I've run the New York City Marathon three times and seen some strange characters: a runner carrying a cake; a guy with a bottle of champagne and glasses; my boss; and, a small man in a suit and dress shoes, who, I am embarrassed to say, ran faster than me.
But I never saw a kangaroo.
That's a good thing, because according to Discover magazine, the animal would have beaten me and every other human on the planet in the 26.2-mile race. It would finish in less than 90 minutes, while the best human marathoners would arrive about 40 minutes later.
That fact is part of a fun story in the August issue that answers the burning question: What if animals competed in the Olympics? Answer: We'd lose most of the running, gymnastics and swimming events.
The cheetah, which can run up to 60 mph, would win all the running events from 100 meters to 1,500 meters. The cheetah would put up some awesome numbers: 16 seconds in the 400 meters (versus 43 or so for humans); 32 seconds in the 800 meters (1:42 or so for us); and, about a minute for the 1,500 meters (we've practically seemed to be crawling in even if the world record of 3:27.37 was broken).
The gibbon, a small Asian monkey, takes gymnastics (although we don't know if it would have the guts of Kerri Strug _ I bet it would pass on the second vault). The barracuda, sprinting along at 45 mph, beats our swimmers, who at best move along 4 or 5 mph.
The good news is we would take the field, basketball, baseball and shooting events (thank God, or evolution, for our opposable thumbs). And we might even take the cheetah's candy (or the small, defenseless animals it probably prefers) in longer track races like the 5,000 meters.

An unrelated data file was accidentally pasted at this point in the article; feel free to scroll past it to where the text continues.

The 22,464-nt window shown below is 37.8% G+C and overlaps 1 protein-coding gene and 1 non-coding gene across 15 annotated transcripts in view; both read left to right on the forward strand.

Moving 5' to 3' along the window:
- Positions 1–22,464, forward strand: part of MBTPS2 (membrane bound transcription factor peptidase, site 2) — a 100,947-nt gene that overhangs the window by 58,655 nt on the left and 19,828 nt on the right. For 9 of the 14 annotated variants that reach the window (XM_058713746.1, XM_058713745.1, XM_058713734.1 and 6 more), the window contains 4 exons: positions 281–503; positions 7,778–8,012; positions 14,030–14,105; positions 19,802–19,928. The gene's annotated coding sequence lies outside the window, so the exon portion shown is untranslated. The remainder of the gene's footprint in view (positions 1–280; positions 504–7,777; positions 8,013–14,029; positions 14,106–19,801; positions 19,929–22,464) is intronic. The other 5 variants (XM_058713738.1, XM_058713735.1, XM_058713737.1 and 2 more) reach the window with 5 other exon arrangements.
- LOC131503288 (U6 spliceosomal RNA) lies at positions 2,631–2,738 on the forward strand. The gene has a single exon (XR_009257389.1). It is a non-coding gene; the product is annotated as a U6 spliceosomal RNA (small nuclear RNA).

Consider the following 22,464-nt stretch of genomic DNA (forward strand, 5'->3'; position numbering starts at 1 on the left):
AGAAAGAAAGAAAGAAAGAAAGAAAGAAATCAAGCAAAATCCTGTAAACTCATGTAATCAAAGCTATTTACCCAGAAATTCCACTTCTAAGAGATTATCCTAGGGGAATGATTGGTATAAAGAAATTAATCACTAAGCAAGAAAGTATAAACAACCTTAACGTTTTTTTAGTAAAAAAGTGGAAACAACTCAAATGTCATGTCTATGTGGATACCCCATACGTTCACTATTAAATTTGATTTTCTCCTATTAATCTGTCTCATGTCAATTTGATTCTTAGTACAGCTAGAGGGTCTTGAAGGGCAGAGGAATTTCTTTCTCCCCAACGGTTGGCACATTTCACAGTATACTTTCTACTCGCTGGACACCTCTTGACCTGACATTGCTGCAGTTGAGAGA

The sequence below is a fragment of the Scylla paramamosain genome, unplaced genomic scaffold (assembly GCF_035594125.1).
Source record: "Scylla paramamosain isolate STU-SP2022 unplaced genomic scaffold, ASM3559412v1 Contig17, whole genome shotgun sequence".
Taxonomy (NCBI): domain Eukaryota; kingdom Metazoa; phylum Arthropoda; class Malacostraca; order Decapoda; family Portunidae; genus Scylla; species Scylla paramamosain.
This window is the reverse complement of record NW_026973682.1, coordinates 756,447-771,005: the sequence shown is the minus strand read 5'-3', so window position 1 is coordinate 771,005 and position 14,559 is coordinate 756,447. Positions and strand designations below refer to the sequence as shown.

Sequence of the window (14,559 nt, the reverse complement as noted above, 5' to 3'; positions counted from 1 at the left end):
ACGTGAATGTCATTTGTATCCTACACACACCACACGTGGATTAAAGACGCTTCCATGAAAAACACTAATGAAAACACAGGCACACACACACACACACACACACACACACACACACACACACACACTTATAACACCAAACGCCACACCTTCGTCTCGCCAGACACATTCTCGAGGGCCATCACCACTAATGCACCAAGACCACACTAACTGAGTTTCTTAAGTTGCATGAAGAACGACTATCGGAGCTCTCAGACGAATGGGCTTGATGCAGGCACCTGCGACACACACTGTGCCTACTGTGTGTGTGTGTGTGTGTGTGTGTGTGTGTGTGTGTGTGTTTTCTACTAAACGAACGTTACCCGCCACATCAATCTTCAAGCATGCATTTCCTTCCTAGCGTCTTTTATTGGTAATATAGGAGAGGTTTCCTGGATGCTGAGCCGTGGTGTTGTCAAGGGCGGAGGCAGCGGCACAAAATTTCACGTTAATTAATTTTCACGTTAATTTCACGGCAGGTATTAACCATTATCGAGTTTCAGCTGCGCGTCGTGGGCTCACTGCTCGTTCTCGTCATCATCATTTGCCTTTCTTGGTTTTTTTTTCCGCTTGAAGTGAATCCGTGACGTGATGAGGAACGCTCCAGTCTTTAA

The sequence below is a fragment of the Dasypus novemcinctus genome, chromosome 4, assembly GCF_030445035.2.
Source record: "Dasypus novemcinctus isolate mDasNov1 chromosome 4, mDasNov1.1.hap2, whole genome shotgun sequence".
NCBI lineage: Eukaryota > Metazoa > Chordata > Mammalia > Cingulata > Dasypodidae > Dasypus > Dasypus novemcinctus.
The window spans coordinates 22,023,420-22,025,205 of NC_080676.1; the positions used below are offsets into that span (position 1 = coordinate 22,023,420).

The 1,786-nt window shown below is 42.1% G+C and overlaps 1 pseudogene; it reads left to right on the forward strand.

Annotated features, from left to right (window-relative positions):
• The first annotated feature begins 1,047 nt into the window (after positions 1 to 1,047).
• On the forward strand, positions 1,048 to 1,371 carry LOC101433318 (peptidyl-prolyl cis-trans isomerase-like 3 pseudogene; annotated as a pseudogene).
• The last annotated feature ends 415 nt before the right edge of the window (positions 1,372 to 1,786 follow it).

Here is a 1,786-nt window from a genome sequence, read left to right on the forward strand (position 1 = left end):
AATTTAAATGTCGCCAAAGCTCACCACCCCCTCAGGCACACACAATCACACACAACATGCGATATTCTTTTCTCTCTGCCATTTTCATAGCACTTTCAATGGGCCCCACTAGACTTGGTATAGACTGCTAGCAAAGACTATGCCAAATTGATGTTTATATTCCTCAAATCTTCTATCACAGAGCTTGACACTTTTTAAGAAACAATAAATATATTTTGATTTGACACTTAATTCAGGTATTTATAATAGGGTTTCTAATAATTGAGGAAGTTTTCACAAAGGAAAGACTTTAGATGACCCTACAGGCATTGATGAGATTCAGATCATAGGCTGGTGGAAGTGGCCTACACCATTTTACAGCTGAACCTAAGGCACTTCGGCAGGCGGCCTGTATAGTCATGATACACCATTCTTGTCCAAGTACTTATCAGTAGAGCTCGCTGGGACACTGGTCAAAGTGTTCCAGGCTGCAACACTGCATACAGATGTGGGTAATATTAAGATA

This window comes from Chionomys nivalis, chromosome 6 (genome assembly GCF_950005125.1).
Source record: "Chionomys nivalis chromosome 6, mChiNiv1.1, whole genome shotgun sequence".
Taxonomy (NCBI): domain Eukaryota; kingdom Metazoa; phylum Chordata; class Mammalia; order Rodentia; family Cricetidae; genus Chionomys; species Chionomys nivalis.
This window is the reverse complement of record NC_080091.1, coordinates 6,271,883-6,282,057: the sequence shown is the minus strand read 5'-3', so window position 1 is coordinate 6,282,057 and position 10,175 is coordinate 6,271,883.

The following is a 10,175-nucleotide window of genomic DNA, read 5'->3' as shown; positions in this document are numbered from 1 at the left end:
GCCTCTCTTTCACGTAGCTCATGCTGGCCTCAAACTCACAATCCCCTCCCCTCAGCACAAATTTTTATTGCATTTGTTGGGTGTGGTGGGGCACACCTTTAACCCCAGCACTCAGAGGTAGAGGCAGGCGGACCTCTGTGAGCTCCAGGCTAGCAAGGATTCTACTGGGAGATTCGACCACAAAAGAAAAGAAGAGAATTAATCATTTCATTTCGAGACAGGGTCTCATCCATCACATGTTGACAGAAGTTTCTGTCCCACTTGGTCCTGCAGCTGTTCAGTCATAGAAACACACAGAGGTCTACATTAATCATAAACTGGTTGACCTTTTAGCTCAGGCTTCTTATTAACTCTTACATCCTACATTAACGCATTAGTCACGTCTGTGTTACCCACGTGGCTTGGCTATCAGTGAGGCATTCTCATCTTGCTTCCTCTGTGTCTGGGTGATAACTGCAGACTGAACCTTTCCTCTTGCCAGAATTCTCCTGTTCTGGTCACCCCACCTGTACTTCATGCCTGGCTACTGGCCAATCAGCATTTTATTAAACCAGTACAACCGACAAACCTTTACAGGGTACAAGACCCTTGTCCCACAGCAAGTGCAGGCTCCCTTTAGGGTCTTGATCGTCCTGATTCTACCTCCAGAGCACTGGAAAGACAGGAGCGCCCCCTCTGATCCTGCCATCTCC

Seems the cheetah is a fly-and-die kind of guy. It goes out real fast for 1,500 meters, then has to take a long rest. We'd catch up, and the cheetah would still be dozing as our runner crosses the line somewhere around 13 minutes.
Take that, spotted boy.
Aspirin and breast cancer
Aspirin is already linked to lower risks for heart disease and development of cancerous tumors in the colon. But hopes that regular use would protect women from breast cancer were dashed this month.
Earlier animal and human studies suggested aspirin might lower your risk of breast cancer, but a large study of female nurses with breast cancer showed it had no apparent effect. The research was published in the Journal of the National Cancer Institute.
Still, an editorial in the same issue of the journal urged more research. The nurses in the study might have started and stopped using aspirin, so a study of regular, continued use might show it has a protective effect, the editorial says.
Weightlessness affects pregnancy
Latest thing for pregnant women to worry about: You probably shouldn't go into outer space.
Apparently this warning results from a study of pregnant rats that flew on the space shuttle. Psychobiologists at Indiana University say the astro-rats needed twice as many contractions to have their babies as rats who didn't take the trip into outer space. The researchers suggest the mothers' muscles were weakened by weightlessness.
But once they were born, the rats developed normally. We don't know, however, if they preferred Tang to orange juice.
Discovering other media
The Merck Manual, a reference book for medical professionals, is now online at http://www.merck.com/. It's technical but interesting . . . Scary thought of the day: "Imagine . . . fleets of molecular assemblers that churn out essential commodities without human labor." That's from the book cover of Nano: The Emerging Science of Nanotechnology by Ed Regis (Little, Brown and Co., $14.95).
Compiled from wire reports and other sources. Contact John A. Cutter at the Times, P.O. Box 1121, St. Petersburg, FL 33731. Fax: (813) 892-2327; e-mail: cuttersptimes.com.